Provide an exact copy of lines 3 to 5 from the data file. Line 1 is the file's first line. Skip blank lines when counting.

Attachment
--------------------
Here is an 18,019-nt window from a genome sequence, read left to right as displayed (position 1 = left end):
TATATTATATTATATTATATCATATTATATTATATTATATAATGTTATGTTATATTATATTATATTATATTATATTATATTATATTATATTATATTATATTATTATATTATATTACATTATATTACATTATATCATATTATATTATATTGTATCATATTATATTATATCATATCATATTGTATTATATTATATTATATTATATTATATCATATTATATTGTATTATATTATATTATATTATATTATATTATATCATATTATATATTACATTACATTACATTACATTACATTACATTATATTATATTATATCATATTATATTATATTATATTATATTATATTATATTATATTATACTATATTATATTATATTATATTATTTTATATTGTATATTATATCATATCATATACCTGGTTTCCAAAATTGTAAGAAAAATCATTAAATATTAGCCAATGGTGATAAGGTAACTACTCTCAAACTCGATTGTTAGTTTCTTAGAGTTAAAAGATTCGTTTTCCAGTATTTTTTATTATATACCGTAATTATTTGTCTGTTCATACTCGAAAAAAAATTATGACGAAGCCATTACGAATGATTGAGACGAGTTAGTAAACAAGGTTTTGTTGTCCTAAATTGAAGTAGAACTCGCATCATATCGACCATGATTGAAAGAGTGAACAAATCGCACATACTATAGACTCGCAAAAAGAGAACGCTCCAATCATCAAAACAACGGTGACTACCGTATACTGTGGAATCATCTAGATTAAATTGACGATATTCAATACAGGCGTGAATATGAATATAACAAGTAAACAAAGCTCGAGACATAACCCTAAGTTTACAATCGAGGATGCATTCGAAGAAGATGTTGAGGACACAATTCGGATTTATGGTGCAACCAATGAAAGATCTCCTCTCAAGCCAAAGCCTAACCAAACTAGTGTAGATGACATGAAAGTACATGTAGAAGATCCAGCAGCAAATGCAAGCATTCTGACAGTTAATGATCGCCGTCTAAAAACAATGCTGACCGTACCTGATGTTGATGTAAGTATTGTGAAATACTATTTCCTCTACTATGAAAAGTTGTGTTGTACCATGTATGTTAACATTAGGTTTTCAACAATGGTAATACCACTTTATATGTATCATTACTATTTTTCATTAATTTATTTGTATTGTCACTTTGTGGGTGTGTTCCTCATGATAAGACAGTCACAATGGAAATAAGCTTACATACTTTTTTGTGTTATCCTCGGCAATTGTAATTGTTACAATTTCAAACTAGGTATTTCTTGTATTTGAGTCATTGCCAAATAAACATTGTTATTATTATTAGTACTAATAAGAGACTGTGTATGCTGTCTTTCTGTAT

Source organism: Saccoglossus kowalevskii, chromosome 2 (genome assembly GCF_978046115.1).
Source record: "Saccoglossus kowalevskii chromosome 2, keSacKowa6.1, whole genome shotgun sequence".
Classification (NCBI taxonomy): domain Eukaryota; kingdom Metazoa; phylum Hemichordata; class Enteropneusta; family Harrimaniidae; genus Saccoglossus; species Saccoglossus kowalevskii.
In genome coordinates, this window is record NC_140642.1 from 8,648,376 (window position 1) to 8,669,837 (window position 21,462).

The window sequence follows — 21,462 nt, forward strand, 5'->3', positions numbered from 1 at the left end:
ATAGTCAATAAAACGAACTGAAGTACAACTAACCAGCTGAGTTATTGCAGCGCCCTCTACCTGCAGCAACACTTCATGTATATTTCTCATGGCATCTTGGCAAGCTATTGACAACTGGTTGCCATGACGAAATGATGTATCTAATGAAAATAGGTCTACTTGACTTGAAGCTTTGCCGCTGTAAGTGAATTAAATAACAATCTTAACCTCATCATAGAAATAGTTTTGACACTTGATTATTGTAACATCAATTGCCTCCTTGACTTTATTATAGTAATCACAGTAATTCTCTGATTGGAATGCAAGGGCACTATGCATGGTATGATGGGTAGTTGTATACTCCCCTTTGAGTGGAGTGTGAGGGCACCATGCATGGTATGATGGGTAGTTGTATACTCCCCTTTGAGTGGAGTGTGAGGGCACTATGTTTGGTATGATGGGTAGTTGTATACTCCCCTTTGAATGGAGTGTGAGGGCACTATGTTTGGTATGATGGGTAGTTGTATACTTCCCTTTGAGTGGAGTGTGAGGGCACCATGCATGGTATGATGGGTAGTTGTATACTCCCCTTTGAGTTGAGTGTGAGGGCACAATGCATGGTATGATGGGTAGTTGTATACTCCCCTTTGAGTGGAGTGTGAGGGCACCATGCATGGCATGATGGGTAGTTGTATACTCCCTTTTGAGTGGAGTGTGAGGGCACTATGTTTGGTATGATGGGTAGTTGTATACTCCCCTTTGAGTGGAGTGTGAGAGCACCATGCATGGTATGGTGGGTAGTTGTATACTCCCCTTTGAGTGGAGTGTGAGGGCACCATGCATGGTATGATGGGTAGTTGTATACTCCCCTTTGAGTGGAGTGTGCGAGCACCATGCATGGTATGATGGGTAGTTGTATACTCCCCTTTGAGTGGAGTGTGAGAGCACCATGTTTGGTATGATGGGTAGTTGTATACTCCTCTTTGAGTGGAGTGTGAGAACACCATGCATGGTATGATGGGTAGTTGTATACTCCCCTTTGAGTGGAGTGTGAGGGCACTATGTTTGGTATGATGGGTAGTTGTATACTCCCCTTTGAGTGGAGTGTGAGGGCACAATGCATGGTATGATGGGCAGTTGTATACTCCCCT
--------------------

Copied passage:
Source organism: Saccoglossus kowalevskii, chromosome 2 (genome assembly GCF_978046115.1).
Source record: "Saccoglossus kowalevskii chromosome 2, keSacKowa6.1, whole genome shotgun sequence".
Classification (NCBI taxonomy): domain Eukaryota; kingdom Metazoa; phylum Hemichordata; class Enteropneusta; family Harrimaniidae; genus Saccoglossus; species Saccoglossus kowalevskii.